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The L Word
Sundays at 9:00 p.m.
I probably started watching The L Word for the wrong reasons. Lest you accuse me of blatant bi-curious rubbernecking, rest assured that my motives were chaste (though Jennifer Beals and tribadism are an admittedly seductive pairing). No, I started watching because I needed a potent chaser after a particularly effective episode of Grey's Anatomy. The romantic antics at Dempsey Memorial Hospital got me feeling deliriously McDreamy, and I wasn't ready to come down from my TV high.
I flipped to Showtime (generally a landfill) out of desperation and found myself sucked into Season 2 of Ilene Chaiken's controversial lesbian drama before you could say "strap-on." By the time Season 3's premiere rolled around, I was a full-on addict, Googling episode spoilers and writing "Mrs. Diablo Beals" in cursive on my notebooks. Now that's a fast-acting drug!
But for all my n00bie enthusiasm, the show isn't that great. There, I said it. The word "overwrought" comes to mind, and I'm not just referring to the horrendous theme song, which sounds like an outtake from Hair and helpfully informs us that lesbians enjoy "Talking! Laughing! Loving! Breathing!" just like normal people. The whole premise suffers from Aaron Spelling-itis: It's Melrose Place with dental dams. For one thing, nearly every woman in Chaiken's microcosm is stunning and well-built, and looks excellent while thrashing around topless in pools, showers, and other conveniently wet environments. Granted, the characters live in West Hollywood, where the guy who changes your oil looks like Eric Bana.
But even the token butches on this show appear to bathe in Crème de la Mer and shop at Daryl K. This is probably a laudable attempt to defy convention (no stereotypical diesels for middle America to mock), but the couples are so ridiculously pretty that the average woman longs to see a dimple of cellulite or an enlarged pore just to remind her that she's a member of the same species.
Then there's "The Chart," the L-Word's signature framing device. This is a cute idea in theory: We can trace each character through various hookups and love affairs, kind of like a Sapphic family tree. It's hard to keep up. Art-world maven Bette (Beals) is partnered with studio executive Tina (Laurel Holloman) who once strayed with wealthy Helena (Rachel Shelley) who has a crush on flaky Alice (Leisha Hailey) who used to be obsessed with Laura (Erin Daniels) but is currently getting kinky with a bloodthirsty goth named Uta. That sexual litany doesn't even include resident tomcat Shane (the sublime Katherine Moennig), who has fucked just about everyone, or Jenny (Mia Kirshner) an earnest, self-mutilating novelist who went from dating standard-issue men to shagging transgender boys in just two short seasons.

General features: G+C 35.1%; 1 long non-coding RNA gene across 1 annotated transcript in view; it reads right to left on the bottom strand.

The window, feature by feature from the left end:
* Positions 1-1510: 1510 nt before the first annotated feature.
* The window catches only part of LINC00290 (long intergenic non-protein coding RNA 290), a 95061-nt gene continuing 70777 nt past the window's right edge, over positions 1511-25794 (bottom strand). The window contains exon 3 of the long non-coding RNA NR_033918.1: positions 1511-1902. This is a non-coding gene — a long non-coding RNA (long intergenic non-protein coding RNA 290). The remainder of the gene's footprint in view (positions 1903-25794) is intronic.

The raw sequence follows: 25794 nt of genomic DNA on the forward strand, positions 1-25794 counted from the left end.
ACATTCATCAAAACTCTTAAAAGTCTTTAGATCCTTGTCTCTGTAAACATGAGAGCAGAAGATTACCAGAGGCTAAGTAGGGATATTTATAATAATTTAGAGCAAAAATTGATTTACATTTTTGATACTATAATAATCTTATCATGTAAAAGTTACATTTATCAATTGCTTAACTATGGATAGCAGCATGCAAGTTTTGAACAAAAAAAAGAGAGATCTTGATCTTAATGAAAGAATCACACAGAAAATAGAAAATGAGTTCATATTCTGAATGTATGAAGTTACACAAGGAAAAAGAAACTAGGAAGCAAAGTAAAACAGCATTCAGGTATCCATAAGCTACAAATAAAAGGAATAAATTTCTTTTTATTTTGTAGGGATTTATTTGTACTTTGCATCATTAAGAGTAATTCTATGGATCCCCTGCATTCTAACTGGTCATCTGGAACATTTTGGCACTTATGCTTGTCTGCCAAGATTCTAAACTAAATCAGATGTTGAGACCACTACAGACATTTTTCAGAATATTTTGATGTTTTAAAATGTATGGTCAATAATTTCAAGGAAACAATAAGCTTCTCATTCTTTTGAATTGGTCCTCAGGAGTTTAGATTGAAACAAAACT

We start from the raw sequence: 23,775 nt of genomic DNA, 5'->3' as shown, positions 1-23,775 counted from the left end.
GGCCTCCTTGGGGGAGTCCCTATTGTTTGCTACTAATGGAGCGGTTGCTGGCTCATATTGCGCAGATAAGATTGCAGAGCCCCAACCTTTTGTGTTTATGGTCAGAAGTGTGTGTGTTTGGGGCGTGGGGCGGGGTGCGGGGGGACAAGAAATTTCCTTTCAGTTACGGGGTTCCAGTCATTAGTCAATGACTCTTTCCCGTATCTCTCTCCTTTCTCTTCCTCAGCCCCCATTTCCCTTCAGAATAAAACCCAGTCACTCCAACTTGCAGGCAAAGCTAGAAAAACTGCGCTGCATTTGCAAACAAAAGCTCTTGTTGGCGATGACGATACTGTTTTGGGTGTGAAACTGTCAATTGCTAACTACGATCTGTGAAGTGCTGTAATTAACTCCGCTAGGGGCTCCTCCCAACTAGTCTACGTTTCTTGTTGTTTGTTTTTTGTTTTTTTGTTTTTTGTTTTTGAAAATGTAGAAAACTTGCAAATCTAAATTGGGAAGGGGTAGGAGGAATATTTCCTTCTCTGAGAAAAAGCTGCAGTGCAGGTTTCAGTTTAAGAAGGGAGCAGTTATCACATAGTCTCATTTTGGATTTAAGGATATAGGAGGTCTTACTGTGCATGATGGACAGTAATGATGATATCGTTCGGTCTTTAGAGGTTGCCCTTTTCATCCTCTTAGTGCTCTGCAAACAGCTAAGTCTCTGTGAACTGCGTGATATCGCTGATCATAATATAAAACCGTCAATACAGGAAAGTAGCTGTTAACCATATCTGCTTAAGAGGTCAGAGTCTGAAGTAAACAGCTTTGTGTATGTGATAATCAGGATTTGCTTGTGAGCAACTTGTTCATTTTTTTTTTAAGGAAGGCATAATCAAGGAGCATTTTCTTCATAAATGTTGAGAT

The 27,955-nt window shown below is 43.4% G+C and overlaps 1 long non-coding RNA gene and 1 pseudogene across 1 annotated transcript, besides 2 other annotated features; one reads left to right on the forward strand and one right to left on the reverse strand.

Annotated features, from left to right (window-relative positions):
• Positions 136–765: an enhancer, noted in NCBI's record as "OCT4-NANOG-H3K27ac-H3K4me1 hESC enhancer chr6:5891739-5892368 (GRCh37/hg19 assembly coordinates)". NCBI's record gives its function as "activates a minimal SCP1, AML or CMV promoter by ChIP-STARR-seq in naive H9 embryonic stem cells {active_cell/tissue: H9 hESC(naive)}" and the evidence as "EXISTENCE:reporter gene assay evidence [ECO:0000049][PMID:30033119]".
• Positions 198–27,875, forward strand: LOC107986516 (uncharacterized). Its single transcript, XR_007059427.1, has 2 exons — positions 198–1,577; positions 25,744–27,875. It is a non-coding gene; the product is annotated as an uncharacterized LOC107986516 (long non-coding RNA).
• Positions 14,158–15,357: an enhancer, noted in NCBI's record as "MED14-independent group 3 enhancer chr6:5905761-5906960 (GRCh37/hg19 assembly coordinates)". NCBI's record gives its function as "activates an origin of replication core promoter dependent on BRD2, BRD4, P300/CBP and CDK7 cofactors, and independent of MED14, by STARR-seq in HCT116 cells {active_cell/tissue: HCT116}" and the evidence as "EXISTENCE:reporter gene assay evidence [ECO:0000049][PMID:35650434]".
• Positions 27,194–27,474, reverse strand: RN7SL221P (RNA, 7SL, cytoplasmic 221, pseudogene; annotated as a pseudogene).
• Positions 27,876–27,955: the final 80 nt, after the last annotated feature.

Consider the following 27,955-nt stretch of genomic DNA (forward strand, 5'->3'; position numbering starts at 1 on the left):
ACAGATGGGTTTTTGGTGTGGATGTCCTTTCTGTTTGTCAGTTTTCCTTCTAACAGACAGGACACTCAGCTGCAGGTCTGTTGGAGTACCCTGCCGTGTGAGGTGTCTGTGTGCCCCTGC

This tangle of relationships is fun to follow, but the writers' depiction of the romantic aftermath is beyond farfetched. For instance, we're supposed to believe that these people can all remain trusted friends--with minimal awkwardness--despite the fact that they can't seem to stay out of each others' Chip and Pepper jeans. I can't imagine any other show that would depict a woman visiting her dying lover in the hospital, accompanied by her lover's former stalker. No biggie, right? We're all buds! Or how about the way Bette politely fraternizes with Helena, a woman who just months ago slept with Bette's life partner?
In reality, these people would be avoiding each other, not enjoying civil, giggly brunches on sunlit terraces. This anything-goes tactic feels as if the writers are straining to assert the storied fluidity of lesbian lifestyles: See? We're generous with our sexuality! But the overall effect serves to cheapen the actual relationships. Everything is so short-lived and out in the open that nothing seems sacred.
One aspect of the show is predictably stellar: the sex scenes. You can't say they don't take risks. What other show would unblinkingly depict a pregnant character stripping down and receiving oral sex poolside? (The fact that actress Laurel Holloman was actually expecting at the time makes the scene all the more bold--one hopes she hangs on to some production stills for Junior's baby book.) Another daring scene featured Moira, a character who routinely wears a dildo under her pants, sticking the prosthetic into guest star Alan Cumming's eager mouth. This oddly artificial and yet incredibly hot encounter between a gay man and a lesbian bent TV convention in a real and exciting way. And although it didn't literally involve sex, an episode where scruffy Shane donned a dress and hair extensions to meet her closeted girlfriend's family had an undercurrent of eros that made fans squeal.
The L Word is clearly doing something right. Ratings are at an all-time high right now, and a surprising number of new viewers are discovering the show each week. Showtime is apparently ecstatic about its performance. I can't help but wonder if many of these newly baptized L-heads stumbled across the show as inadvertently as I did. It's like finding a smoldering crack pipe in the snow. Before you even realize what it is, you're hooked and babbling.
I guess I can suffer through the stilted writing and intrusive score if the reward is Kate Moennig in a wet tank top. Weren't we supposed to watch this for the sex anyway?
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